Yared had earned a scholarship to study in America, but when he and Jacqui discussed the idea of a school he was inspired to stay in Addis and help other kids, from the poorest backgrounds, to have such a chance. These smart children are a major resource for the country – if only  they can jump the obstacles in their path and access opportunities to learn.

He found a building and grounds for St Yared and is now Principle of a school with 80 Kindergarten and Year 1 students. As well as classes, the school provides children with three free meals a day; encouraging attendance by reducing the need for them to go out to work each day to help with the family income.

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A significant moment in the history of the Botanica Ethiopia programme

Watch the latest film clip which shows Fitche community members discussing the formation of an Association and voting in their Committee; City  council representatives tell them that if they can get their own household herbal gardens to flourish, then Council will look at giving them land for community use.

Having a yarn at Fitche

An Association is formed and history is made

As the car made its way out of the dust of Addis on the climb up the wooded Entoto Mountain, we could breathe the clean sharp air of the countryside on our journey to Fitche, about 2 ½ hours’ drive north through incredible scenery, now quite familiar to me and something to which I had been greatly looking forward.  What I was not looking forward to was embarking on another hair-raising dodgem-car ride, narrowly avoiding the “Al-Quaeda” (as they are dubbed locally) trucks and crazy minibus drivers.  Oh yes, I remembered this bit, and it is sobering to see the number of overturned minibuses and semitrailers by the side of the road.

But we made it thanks to Lakew’s skill at the wheel and pulled up at the Doyu-Armon Garden, now proudly sporting an entrance gate made from eucalyptus saplings, and mounds of red soil and sand ready to be ploughed in.  As I had been warned, the clay soil was cracking in the intense dry heat, threatening to crush the tender rootlets of the new plants.  Lakew said that his job over the next few days was to supervise the filling of a long stone-edged trench with the good soil so that the most vulnerable plants can be transferred until they are strong enough to survive.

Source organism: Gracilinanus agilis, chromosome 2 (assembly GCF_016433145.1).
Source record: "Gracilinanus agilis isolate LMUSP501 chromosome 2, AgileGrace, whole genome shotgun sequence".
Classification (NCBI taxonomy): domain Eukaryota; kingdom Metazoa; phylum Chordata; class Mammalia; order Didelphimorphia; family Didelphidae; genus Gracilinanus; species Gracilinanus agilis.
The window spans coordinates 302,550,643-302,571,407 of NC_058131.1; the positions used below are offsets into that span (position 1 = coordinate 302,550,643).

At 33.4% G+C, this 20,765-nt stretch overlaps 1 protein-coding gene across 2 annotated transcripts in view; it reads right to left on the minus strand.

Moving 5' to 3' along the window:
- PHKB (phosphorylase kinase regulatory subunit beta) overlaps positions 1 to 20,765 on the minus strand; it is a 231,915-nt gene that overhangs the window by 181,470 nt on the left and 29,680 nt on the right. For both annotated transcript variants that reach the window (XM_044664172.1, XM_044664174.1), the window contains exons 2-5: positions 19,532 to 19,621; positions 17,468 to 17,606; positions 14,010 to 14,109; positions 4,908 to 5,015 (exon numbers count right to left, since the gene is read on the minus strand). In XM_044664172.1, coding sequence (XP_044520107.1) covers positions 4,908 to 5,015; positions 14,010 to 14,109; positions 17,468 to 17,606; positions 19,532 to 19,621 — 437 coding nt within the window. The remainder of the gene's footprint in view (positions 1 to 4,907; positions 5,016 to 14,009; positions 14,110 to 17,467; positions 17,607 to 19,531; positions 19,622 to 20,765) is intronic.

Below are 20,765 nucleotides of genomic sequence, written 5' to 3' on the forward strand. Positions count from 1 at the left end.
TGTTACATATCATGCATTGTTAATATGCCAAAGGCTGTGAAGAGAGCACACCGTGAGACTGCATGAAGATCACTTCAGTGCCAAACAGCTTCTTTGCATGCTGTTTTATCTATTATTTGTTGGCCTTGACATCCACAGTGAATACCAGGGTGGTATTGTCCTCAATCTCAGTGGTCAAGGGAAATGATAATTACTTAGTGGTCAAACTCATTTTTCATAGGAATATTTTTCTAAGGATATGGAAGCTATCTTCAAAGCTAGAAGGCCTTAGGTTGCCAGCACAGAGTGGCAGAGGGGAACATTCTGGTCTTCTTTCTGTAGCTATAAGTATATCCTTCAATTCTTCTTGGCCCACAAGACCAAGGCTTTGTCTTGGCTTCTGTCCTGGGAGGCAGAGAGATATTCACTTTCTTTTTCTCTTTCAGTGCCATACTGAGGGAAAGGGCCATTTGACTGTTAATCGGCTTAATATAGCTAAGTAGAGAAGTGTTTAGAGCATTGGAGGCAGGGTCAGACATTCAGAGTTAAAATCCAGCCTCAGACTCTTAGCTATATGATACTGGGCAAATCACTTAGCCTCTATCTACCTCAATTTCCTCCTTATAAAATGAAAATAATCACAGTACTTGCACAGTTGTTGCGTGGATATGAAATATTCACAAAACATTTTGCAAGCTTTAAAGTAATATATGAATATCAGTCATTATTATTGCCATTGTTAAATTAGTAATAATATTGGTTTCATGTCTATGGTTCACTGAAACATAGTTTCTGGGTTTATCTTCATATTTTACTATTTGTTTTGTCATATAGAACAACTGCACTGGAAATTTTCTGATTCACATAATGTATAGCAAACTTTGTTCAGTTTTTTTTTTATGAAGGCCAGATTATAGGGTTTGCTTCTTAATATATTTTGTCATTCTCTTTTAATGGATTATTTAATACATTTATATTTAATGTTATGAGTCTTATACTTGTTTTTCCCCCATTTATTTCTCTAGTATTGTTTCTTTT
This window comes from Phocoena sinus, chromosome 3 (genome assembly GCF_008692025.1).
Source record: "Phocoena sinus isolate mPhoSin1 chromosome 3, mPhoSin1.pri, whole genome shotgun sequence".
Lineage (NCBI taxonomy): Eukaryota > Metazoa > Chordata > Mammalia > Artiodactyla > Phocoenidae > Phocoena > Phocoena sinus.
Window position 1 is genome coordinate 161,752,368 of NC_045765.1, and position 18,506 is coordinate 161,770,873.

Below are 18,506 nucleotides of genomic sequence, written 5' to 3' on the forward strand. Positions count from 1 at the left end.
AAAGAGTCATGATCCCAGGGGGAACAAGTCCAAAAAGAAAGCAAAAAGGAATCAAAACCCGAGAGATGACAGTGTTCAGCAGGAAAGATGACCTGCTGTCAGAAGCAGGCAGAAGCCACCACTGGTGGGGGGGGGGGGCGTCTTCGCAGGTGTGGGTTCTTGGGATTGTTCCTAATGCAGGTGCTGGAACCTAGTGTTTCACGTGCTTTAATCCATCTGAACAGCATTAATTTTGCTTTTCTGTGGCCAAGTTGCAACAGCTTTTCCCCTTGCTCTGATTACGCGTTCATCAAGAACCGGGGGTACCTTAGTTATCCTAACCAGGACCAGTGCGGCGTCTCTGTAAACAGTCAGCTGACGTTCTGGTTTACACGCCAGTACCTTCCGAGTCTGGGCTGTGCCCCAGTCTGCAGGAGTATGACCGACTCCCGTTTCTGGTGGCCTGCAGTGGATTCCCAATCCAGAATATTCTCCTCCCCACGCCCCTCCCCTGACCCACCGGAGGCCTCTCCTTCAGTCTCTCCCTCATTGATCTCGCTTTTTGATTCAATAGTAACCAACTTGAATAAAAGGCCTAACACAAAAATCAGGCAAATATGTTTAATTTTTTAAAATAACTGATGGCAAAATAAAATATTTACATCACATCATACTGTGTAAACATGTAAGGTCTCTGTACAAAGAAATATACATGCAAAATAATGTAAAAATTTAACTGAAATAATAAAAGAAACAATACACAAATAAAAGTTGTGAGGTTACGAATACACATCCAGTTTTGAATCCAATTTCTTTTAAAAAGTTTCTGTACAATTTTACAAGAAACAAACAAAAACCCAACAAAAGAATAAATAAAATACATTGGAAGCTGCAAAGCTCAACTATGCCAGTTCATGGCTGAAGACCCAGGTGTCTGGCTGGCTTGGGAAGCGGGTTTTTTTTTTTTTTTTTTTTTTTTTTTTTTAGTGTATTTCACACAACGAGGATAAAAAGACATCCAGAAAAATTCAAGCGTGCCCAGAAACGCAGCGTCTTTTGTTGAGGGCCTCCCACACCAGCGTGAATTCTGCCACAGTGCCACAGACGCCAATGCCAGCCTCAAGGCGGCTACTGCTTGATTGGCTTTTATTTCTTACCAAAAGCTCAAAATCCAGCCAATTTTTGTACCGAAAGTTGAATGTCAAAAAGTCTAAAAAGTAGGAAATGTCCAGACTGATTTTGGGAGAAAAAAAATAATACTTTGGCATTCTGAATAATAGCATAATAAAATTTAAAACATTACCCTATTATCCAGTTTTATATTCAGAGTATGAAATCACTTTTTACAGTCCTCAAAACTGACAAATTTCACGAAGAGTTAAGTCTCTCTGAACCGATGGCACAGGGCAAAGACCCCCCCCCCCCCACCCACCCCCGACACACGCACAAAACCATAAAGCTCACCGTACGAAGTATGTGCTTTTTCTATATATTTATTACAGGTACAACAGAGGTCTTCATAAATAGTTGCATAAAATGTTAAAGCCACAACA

Abiyu and Lakew showed us the line of Set eret (Aloe pulcherrima), surviving but looking a little burnt at the edges, and Tefrindo (Gomphocarpus purpurescens) looking quite happy.  Abiyu showed us the sap from the Tefrindo and explained how it is used to paint on warts.  Another area sported the erect pointed leaves of Wonde cheret (Sanseviera ehrenbegii), used for ear infections. We were shown other plants, looking a little straggly but protected with straw, and, with some concern, an empty borehole.  Lakew is onto it, arranging to have it dug deeper. Abiyu tells me that if the plants can be nurtured along to survive a year, they will be strong enough to flourish and cope with both wet and dry seasons.  So, progress has been made but we have some work still to do in getting the conditions right.

Lakew and Lizzie discussing the herb Wonde Cheret at the Doyu-Armon garden

We checked in to the Abiido International Hotel.  Disappointing to find that the bath didn’t work but the trickle of hot water from the shower was a surprise bonus and quite adequate to remove the dust of the drive and reinvigorate some stamina.  Heading to Shikerker’s house, I couldn’t wait to meet up with the community members who had been so generous with their herbal information for my research and it was a fun reunion.   Of course they asked where daughter May and son Alemayehu were and I had to explain that the travelling team has shrunk a little this time, but they were happy to meet Kristin who was in charge of both the film camera and (even more importantly) containing my (and Lakew’s) enthusiasm to keep us on strict track. That woman has impressive skills and increasingly I realise how much I need her to keep this project aligned with objectives and being the voice of experienced caution. Although I have to confess to that heart-sinking moment when she says (as she so often did) “Yes, Lizzie, but are you considering..?” and I was glad to see Lakew looking equally crestfallen as he is worse than I am in the Big Idea stakes.